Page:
At the Nature Center I learned to feed and care for the critters we keep (mostly reptiles and amphibians; I tried to feed the black widow but she attempted escape and I told Don she was HIS problem now). My biggest challenge was sticking my hand in the cricket tank to get them into the jar so that I can feed them to things. You might recall I have a small cricket phobia. Don thought it was high comedy watching me work at it.
I learned to identify all sorts of birds and trees and flowers. Along with the kids I learned about weather, micro-climates, building fires, how to tell a venomous snake from a non venomous snake (in East Tennessee, it's not the shape of the head, it's the eyes!). I learned how to tell what kind of animal left that poop. I learned to recognize tracks and signs, and I learned about bird calls and animal behavior. I swear I learned more in six weeks than I ever thought I could. I thought I knew my mountain home. I knew it's history, it's geology, it's language and culture, I would've said "Sure, I know some plants and I know we have wildlife." My eyes have been opened to a whole other world filled with Fence Lizards and Five Lined Skinks, Goldenrod Galls, Jack-in-the-Pulpit, Spotted Salamanders, 15 different species of turtles... I would never have guessed that there would be coyotes within our city limits. Who knew copperheads were so common? Or that trail side blackberries would taste so good.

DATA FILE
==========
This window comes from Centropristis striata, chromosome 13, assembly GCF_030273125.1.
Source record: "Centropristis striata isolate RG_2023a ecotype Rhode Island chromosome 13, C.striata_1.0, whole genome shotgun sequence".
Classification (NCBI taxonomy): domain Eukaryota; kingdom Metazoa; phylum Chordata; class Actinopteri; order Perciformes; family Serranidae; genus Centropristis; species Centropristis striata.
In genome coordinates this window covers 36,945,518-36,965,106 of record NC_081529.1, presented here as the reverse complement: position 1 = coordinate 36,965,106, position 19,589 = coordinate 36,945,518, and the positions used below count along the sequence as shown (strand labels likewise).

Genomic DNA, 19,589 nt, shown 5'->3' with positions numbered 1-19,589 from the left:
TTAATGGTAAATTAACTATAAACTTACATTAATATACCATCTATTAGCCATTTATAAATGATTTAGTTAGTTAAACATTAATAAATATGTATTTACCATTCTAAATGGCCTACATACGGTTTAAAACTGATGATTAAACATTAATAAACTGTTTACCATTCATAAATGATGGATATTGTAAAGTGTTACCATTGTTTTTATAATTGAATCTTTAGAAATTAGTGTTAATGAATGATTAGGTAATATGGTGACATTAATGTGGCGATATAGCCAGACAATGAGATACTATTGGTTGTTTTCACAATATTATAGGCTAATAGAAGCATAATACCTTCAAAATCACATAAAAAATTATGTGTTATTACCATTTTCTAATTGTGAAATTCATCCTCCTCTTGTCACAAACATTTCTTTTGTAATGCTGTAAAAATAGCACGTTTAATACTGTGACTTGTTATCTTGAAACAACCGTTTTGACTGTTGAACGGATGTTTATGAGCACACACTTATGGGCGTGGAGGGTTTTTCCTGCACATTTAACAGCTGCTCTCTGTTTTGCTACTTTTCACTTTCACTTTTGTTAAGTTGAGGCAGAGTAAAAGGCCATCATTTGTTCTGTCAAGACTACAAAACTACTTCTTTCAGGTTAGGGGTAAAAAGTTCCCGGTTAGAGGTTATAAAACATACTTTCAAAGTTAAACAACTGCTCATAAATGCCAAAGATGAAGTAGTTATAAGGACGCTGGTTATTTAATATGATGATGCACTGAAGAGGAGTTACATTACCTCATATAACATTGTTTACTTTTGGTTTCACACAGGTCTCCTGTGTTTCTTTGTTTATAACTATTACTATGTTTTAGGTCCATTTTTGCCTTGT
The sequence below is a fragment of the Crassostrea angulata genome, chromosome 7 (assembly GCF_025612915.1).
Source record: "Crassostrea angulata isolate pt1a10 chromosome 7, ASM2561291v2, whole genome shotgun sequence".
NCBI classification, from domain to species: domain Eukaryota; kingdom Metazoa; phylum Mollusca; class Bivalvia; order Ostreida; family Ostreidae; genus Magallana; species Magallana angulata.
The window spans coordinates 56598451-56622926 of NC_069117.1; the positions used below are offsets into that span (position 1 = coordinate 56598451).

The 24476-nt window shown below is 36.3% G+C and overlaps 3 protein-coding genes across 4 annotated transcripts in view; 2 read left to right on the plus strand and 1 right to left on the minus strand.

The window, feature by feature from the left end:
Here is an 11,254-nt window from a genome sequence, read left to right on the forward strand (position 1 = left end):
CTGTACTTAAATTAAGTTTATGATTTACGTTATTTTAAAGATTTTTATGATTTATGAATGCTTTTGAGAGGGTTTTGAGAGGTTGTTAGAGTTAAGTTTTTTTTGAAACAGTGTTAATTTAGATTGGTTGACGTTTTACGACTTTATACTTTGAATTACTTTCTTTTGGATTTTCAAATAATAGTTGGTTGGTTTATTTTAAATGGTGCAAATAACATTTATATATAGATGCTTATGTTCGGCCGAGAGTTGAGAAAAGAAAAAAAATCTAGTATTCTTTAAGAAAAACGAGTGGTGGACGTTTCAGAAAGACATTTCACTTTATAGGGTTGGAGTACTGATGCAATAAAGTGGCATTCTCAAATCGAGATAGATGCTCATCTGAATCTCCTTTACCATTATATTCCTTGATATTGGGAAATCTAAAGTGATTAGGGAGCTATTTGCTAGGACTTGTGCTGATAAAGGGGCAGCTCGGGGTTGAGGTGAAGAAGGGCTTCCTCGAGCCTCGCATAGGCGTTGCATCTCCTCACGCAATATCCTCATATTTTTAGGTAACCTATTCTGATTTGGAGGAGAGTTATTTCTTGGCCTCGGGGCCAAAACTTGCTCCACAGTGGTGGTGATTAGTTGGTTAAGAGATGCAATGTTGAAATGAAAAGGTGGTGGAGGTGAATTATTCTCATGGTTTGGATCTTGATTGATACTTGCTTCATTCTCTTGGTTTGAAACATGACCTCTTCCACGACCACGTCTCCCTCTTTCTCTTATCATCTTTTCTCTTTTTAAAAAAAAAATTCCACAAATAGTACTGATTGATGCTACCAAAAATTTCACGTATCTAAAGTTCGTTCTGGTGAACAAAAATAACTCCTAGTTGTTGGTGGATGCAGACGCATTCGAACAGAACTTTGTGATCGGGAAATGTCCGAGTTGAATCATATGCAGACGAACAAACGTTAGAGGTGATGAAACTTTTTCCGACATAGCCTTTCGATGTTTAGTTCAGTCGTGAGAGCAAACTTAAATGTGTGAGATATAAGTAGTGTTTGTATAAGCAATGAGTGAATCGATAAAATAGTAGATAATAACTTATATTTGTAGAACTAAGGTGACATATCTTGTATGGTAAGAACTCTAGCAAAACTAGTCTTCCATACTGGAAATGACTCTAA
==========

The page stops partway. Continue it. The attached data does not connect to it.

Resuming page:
I've kept learning. As the summer ended and it became clear I wasn't going to be a teacher again, I stayed on. Eventually the unemployment ran out and I had to get a job or starve, and OfficeMax was hiring. I told Jeremy I would love to stay on, even if it was just one day.
"Well, Don and I usually fight over who gets Sunday off."
So Sunday became my day. And what was supposed to be a temporary distract-myself-and-have fun job became a permanent position. Apparently I was too much of an asset to just let go, the bosses (Mike and Terry) agreed.
I work every Sunday, and a few Saturdays for special things (like Wildlife Weekend). I said once that I'd do it for free and Jeremy joked not to let Mike or Terry hear that!